Author: Inés García
Date: June 16, 2005
We cannot always accomplish waht we plan. This morning, we have bad weather, winds of 30 knots and 2 meters waves. Plans have been cancelled for the last dives to the Ormonde mount, a part of the underwater mountain range Gorringe Ridge.
Despite this, results from this phase of the Ranger's expedition, begun in January 2005 in waters of the Pacific, have been satisfactory. At the Gorringe Ridge carried out 12 dives ( each couple of divers went down 6 times ) with the purpose of documenting marine life and the state of this incredibly remarkable ecosystem, located about 150 miles from the nearest coast. It is beyond remarkable; we are aware that some of underwater scenes we have set eyes on down here have not been seen by human eyes before. We know we are making history. Research on these marine mounts and on mountain ranges around the world are very scarce.
After loading the boat on the stern of the Ranger, with some effort, as the waves did not make the work easy, we have begun our return to Lagos ( Portugal ). Despite the bad weather, Ricardo Aguilar sighted a loggerhead ( Caretta caretta ) measuring over half a meter carapace length.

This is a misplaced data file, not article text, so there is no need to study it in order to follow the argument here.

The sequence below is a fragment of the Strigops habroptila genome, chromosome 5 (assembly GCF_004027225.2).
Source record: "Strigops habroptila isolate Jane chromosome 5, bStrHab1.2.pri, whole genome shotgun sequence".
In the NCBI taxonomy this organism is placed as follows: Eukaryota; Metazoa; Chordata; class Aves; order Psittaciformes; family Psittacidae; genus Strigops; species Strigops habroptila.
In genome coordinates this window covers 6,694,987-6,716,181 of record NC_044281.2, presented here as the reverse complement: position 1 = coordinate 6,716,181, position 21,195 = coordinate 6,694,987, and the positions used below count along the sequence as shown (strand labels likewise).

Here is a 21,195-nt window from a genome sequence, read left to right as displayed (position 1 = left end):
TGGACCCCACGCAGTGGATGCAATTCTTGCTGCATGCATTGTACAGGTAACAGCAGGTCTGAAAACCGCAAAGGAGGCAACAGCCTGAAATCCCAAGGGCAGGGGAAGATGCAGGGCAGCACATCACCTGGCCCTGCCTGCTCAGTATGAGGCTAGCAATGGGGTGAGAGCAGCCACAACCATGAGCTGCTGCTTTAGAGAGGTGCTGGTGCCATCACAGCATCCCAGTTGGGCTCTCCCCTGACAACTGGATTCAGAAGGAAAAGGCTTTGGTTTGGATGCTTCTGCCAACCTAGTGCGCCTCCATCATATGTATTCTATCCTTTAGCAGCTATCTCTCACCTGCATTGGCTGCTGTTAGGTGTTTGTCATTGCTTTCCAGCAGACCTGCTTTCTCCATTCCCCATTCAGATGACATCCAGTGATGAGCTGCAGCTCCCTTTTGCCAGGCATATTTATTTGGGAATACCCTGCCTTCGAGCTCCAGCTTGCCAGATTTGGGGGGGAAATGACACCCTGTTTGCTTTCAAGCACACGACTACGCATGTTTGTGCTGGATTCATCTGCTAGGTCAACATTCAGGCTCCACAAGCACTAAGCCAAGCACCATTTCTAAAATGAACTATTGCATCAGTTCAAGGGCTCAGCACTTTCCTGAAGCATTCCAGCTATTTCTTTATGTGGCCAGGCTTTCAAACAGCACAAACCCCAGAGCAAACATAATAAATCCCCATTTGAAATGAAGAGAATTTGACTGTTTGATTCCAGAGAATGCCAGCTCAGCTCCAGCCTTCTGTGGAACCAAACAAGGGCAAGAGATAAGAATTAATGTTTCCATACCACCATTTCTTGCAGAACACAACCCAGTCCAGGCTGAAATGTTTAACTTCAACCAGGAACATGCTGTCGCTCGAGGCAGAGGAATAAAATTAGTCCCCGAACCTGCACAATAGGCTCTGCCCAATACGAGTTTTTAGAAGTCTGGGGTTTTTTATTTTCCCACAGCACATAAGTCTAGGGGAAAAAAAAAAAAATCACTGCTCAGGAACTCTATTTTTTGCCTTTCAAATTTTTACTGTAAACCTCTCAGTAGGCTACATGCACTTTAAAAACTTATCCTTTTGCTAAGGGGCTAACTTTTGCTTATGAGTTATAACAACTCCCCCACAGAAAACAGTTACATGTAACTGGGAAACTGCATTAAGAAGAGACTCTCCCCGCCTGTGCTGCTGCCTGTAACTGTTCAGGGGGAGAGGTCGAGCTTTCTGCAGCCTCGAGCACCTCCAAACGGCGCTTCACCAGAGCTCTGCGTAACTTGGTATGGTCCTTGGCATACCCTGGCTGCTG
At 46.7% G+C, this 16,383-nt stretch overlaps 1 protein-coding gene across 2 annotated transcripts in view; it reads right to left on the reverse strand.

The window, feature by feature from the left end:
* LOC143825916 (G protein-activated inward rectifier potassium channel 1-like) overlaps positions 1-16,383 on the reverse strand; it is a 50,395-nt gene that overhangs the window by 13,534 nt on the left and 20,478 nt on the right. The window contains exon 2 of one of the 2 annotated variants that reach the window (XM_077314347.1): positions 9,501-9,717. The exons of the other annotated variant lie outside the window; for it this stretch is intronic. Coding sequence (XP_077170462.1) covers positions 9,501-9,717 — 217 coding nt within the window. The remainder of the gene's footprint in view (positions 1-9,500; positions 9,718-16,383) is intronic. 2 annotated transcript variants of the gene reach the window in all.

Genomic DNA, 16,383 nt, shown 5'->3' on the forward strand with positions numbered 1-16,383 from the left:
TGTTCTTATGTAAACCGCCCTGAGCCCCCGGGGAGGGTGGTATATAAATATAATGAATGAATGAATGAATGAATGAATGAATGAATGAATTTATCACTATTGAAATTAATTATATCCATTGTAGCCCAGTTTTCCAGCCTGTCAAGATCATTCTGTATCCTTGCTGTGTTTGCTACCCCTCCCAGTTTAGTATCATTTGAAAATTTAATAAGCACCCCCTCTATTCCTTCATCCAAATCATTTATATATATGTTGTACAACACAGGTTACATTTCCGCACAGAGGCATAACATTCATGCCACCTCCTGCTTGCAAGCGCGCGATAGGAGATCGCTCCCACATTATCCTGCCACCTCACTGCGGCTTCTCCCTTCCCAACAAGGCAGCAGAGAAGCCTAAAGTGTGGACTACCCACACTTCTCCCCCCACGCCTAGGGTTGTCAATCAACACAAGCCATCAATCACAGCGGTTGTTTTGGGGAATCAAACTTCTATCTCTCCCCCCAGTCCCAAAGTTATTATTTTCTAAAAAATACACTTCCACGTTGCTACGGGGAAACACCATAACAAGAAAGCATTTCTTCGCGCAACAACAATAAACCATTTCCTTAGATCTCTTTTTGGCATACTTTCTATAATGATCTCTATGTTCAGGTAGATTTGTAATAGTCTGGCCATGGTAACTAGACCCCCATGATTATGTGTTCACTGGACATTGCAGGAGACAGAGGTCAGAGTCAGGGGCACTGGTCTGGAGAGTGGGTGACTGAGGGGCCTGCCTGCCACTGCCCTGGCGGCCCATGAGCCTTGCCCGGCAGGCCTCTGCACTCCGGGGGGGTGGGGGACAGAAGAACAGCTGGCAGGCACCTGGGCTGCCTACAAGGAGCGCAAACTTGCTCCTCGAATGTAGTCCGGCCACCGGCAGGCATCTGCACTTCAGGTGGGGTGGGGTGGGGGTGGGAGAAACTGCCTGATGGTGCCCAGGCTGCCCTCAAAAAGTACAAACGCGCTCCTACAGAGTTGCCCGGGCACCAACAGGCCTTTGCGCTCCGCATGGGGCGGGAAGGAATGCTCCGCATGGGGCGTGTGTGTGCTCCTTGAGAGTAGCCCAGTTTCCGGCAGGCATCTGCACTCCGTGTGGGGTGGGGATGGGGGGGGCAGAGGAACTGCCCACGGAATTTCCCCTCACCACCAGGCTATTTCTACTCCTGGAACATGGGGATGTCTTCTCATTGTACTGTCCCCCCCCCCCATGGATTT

Climate condition improved as the day went by. The captain has decided to raise all sails of the Ranger. Once the ship was leveled off, we reached 8 knots. At this speed, taking a few naps, enjoying a good dinner and lintening to a bagpipe concert offered by captain Nuño, the crossing will seem very short.
Once we make port, the crew will leave everything ready for the crissing towards the Strait of Gibraltar and the Sea of Alboran en route to our final destination, Palma de Mallorca. A bittersweet feeling is rising among the crew. We know the end of the expedition is near. We are looking forwards to arriving at port, but our heads are filled with images piled up in our memory, of the more than five months of sailing that will be hard to forget. Now we must go through the last effort...